Wednesday, November 14, 2007

Teh Intervues


So yesterday afternoon I had another interview. Different company, different job.

When I was escorted through the biometrically-locked door, I was confronted simultaneously by the total absence of office fixtures and the overwhelming smell of mildew.

"We had some flooding a while back," I was told,"Things are still a bit of a mess."

I sat down to a technical interview. I learned the expectations and I knew without question that I could meet them. I politely and thoroughly answered their evaluation questions and then began to ask my own. I learned that priorities are pretty much set by what is on fire and by what can stand to burn the longest. I learned that three weeks ago the management structure was issued walking papers and that 60% of the technical staff had followed them -- Voluntarily. Most importantly, I learned that the sales division has no technical training and regularly sells products that are not a part of the standard product line and that, very often, are technically impossible to deliver without borrowing some kind of alien technology from Area 51.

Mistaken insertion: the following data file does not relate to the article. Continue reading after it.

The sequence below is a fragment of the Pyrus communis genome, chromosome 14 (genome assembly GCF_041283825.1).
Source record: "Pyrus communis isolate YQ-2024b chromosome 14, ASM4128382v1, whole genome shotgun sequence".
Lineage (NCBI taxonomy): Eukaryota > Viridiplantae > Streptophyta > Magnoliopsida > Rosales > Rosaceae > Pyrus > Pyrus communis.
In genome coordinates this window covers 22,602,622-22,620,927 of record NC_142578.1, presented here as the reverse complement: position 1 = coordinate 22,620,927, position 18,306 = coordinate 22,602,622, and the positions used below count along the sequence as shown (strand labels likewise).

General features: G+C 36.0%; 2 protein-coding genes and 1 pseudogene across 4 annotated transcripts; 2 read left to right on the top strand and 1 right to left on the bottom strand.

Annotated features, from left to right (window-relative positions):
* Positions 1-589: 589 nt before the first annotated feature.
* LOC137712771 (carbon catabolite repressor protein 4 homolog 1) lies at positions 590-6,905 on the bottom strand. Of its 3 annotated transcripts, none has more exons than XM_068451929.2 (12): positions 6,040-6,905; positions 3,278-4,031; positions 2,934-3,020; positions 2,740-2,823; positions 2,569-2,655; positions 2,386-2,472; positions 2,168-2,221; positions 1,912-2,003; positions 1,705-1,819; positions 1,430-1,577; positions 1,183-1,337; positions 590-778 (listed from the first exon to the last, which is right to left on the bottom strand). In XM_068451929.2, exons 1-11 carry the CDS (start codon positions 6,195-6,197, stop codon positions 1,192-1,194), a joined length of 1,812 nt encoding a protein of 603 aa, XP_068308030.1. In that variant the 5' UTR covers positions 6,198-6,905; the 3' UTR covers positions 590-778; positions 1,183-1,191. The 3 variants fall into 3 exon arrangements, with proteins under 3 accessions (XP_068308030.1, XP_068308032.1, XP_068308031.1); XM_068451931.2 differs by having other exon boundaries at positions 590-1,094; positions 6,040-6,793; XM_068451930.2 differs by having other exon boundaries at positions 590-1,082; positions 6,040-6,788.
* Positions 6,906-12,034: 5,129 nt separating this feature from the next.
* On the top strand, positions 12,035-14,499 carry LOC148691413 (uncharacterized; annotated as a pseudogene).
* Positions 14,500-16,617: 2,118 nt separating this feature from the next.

Afterwards, I was walked to the manager's office and we began to discuss the role and the day-to-day work being done.

Mid-way through, something broke and he had to call some people to get a fix going. I sat for a while staring around the office while he called and typed and emailed and called to make sure that the email had been delivered.

When the crisis had been successfully passed to the appropriate parties, we started the interview process anew. Again, I politely answered questions and asked my own again to confirm my views.

On the way out, I saw a former co-worker who (unbeknownst to me) had been working at this place since April. I greeted him with an enthusiastic embrace and we realized that discussing old times would do nothing to help either of our careers and I left.

Within ten minutes, the recruiter called me with an offer. In an attempt to be nice, I told him I'd think about it. To be fair, I did think about it. Just not very long.

When I declined the offer there was a brief discussion of raising it and how much it would take but I cut that off early. In short, a trauma factory would need a special budget to buy ink to print the commas on the checks I would require.

But I wish them luck.

Oh, and while I can't disclose the name of the crazy place, I can tell you that you have nothing to worry about unless you use a bank which transfers money electronically or if you ever use a credit or debit card. If you do, I suggest a full-on freaking panic.

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